Hybrid meetings may not be the first thing that springs to mind when you think about the future of the NHS, but in light of the events of the last three years, it’s a topic that is increasingly on the agenda. With some appointments happening virtually, certain staff working on rotational shift patterns to reduce mass infection and others adopting more permanent hybrid working patterns, video conferencing and hybrid meetings have become an integral tool for many NHS staff departments.
Hybrid meetings are those where not all attendees are in the room. This means some of the attendees join in person, while other participants join virtually via a conference call or video platform.
Some of the benefits hybrid meetings can bring to the NHS
- Better collaboration
When it comes to organising in-person meetings, it can often be challenging to accommodate different shift patterns and alternating days of remote working amongst staff. These scheduling conflicts can often become a bottleneck to productivity, making it difficult to maintain consistent communication between departments and staff members.
- Better recruitment and employee retention
Geographic location can often restrict the pool of talent you’re able to attract when it comes to recruitment. Hybrid working policies expand this radius and reach. This aligns with the People Plan the NHS launched in 2021, which centres around the mission statement of: “More people, working differently, in a compassionate and inclusive culture.”
As an organisation, they have committed to offering more flexible, varied roles and opportunities for different types of flexible working for staff, allowing them to retain and attract new talent. Hybrid meetings allow staff to fit their jobs around the demands of their lives and find a better balance between work and home life - making hybrid roles more attractive and valuable.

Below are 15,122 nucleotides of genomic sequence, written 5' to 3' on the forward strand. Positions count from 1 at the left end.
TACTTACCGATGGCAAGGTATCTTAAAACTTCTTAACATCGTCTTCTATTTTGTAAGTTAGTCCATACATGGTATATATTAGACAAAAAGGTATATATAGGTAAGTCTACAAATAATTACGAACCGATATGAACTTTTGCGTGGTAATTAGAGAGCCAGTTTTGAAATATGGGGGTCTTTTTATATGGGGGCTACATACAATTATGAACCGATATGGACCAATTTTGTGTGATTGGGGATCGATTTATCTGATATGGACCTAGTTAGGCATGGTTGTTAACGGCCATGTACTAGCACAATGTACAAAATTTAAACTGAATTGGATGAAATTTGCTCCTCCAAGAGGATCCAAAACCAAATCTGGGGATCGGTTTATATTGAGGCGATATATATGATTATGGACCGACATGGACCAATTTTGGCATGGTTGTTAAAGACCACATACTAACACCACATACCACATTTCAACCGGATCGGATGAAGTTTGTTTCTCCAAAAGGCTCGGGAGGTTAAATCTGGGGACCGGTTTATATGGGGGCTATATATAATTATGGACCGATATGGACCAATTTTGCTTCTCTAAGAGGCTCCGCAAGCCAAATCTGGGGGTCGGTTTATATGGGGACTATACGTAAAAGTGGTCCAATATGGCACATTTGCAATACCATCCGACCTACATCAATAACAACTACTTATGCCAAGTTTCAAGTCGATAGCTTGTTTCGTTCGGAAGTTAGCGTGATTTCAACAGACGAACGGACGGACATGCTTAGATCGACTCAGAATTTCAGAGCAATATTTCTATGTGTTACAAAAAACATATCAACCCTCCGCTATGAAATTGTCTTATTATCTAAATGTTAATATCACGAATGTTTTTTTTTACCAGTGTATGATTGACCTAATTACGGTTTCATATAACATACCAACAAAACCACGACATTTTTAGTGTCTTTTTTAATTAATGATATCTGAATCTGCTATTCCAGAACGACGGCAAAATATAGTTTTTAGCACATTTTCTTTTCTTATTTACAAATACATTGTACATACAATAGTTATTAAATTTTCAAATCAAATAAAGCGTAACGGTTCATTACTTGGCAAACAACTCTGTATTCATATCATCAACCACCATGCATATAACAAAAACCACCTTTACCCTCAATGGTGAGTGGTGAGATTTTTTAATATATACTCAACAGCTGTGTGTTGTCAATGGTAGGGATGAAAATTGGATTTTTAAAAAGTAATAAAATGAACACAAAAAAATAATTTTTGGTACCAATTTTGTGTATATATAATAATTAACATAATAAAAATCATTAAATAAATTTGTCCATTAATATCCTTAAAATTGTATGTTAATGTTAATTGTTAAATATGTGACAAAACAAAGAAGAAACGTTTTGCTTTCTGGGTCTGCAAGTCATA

- More diversity and inclusion
Hybrid meetings are an effective way of making the workplace more accessible and inclusive for all staff members. Employees who may not be able to attend meetings in person can still join the meeting remotely. This could be staff with reduced mobility or those who are self-isolating. Hybrid meetings allow them to remain part of the conversation, enabling collaboration to happen and giving previously excluded members of staff a greater share of voice.
- Reduced risk of infection
As we enter winter, the risk of illness and infection tends to become more of a threat. Hybrid meetings can be held with fewer in-person participants and more people joining virtually, which helps to reduce the risk of infection and the resulting staff shortages - helping to ensure service as normal.
- Increased productivity
This hybrid model has been shown to boost productivity by giving workers the ability to design their own schedules and work environments, as well as allowing people to focus more on the content of the meeting rather than on the logistics of attending.
Hybrid meetings allow flexibility when scheduling appointments and meetings. This enables collaboration regardless of whether staff are on-site or working remotely and regardless of whether patients can join in person.
Accommodate hybrid meetings within your organisation
Other UK public services like Merseycare, Bolton NHS, and Greater Manchester Combined Authorities are using DisplayNote's call and app Launcher to enable remote communications and facilitate easy hybrid meetings across their organisation.
Launcher software acts as a smart interface for the meeting room screen, giving room users easy access to their scheduled video calls and essential apps. This reduces meeting setup time and demand on IT departments - saving valuable time and resources.
“Launcher has made a significant difference to how we deliver training. And because it makes the interactive displays so simple to use, our staff use it a lot. We’re getting the full return on the investment of our equipment.” - Mark Scoales, Digital Services Manager, Greater Manchester Combined Authority.